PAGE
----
Re-Shoring: Bringing Business Back Home

A recent article in The Economist acknowledges an emerging trend toward re-shoring: “…a growing number of multinationals, especially from rich countries, are starting to see the benefits of keeping more of their operations close to home.” Reasons include simplifying supply chains and minimizing risk, cutting transportation costs, and reducing inventory. Let’s take a look at some terms that are coming up in the news, and examine what they really mean for US operations and supply chain.

What is off-shoring?

Before we define off-shoring, let’s look at the difference between off-shoring and outsourcing, because often these two terms are used interchangeably, though their meanings are quite different. Outsourcing has been around for many years. Any company who uses an outside company to process their payroll, for example, is outsourcing that task. Other common examples are janitorial services, landscapers and off-site laundry services used by restaurants.

Off-shoring occurs when a company moves an operations function, like manufacturing of IT services, to an overseas location. Cost and proximity to the customer are the two biggest reasons for off-shoring.

The US has been off-shoring for a long time. When I was a kid, a lot of products were built in Puerto Rico. At that time, quality standards were low for products made in Asia, and a Japanese-made transistor radio was the epitome of cheap.

Going to China

But around 1990 US companies began shifting production to China. When I paid a visit to a manufacturing facility north of Hong Kong in 1993 it was like going to a third world country complete with armed guards at the airport, no paved roads, and a big factory out in the middle of a rice paddy. Cheap labor was the primary reason for off-shoring to Asia in the 90s, but these days some companies move production to China to be closer to their customers: the expanding Chinese middle class.

Where To Next?

Now we’ve added Mexico, India and Eastern Europe to the off-shoring mix, particularly for metal products in the Czech Republic, Hungary, Romania and other former Soviet states. Chinese labor rates are rising, and production is shifting to other areas, like the Philippines and other Southeast Asian countries. Here are four basic considerations for off-shoring (or re-shoring):

  1. Is off-shoring or re-shoring congruent with your strategy? This has to do with the nature of your product, the location of your customers, whether you are a highly innovative organization, and whether your products are slow or fast clock speed.
  2. What is your demand structure? Is it consistent or highly variable? Highly variable demand is very difficult to manage if you have long lead times, regardless of where production is.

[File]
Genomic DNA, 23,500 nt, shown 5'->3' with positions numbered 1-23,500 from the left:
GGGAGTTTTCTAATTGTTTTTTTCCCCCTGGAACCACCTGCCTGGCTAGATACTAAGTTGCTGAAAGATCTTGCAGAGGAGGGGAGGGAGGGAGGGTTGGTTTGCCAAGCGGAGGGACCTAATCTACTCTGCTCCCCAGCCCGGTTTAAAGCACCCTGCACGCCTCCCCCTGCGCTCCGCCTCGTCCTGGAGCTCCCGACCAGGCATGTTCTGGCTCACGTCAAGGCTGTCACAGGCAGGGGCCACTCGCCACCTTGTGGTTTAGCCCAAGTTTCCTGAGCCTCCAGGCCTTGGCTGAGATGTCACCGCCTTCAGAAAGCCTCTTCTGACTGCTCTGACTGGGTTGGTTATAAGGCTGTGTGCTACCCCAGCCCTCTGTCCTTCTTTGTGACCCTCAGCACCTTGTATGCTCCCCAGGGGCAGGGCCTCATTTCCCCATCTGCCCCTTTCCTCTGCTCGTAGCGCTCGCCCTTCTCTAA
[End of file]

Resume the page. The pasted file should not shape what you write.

3. How flexible do you need to be? Operations needs to be so flexible that if you can sell a product, you are able to ship it, with high inventory turns and low cost. Highly flexible suppliers and supply chain make it possible.
  4. Look at total cost of ownership, not just part cost. For more on TCO, check out my article on the topic from last year’s eSide Supply Management. Social and environmental considerations are a part of this.

© Rick Pay, 2011 – All rights reserved

No Sales Forecast? – Make One Up!

Many inventory and production planners rely heavily on a sales forecast as the foundation to their inventory planning and MRP process. In fact, an accurate forecast is one of the three keys to MRP success, the other two being accurate Bills of Materials and accurate inventory balances. The only problem is that accurate forecasts are an oxymoron at best, and at worst, sales doesn’t produce one at all.  So what does the planner do? I say, make one up.

Making a Plan in the Absence of an Accurate Forecast

Wait, do I really mean just make one up out of the blue? Of course not. There are three approaches to developing an accurate plan when a forecast is not available.

1. Go talk to sales.

Now I know that seems to be dangerous ground, but sales really does have the best interest of the customer in mind, and if they can help provide the means to ship on time, it is in their best interest. Go talk to them and see what the market is doing. See if it is possible to get forecasts from key customers, and get at least an estimate as to whether sales levels will be growing this year and by how much.

2. Take a look at the past.

History will tell you a lot about sales flow, whether there are spikes or seasonal demand, and how much growth there has been. A simple stacked line graph of the past 36 months revenue will tell you a lot about sales history.

3. Establish flexibility.

It is your job to ship on time, regardless of the quality of the inputs you have. Therefore, if you don’t have a forecast, you need to develop flexibility in the supply chain so you can respond to the surprises that come your way.  Having short supplier lead times, flexible production or warehouse operations, and the ability to flex your labor using temps and overtime all contribute to flexibility.

For more on managing labor for maximum flexibility, check out my podcast here.

Go With Your Instincts

Finally, you can use a dash of professional gut feel to finalize your plan. You see the day-by-day goings on and your key team members will have input that can help you. If you make up a forecast, I would expect it to be pretty close to what actually happens. That, along with communication with sales, a look at history, and flexible supply chains will result in the plan that can provide a high level of customer service.

© 2011 – Rick Pay – All Rights Reserved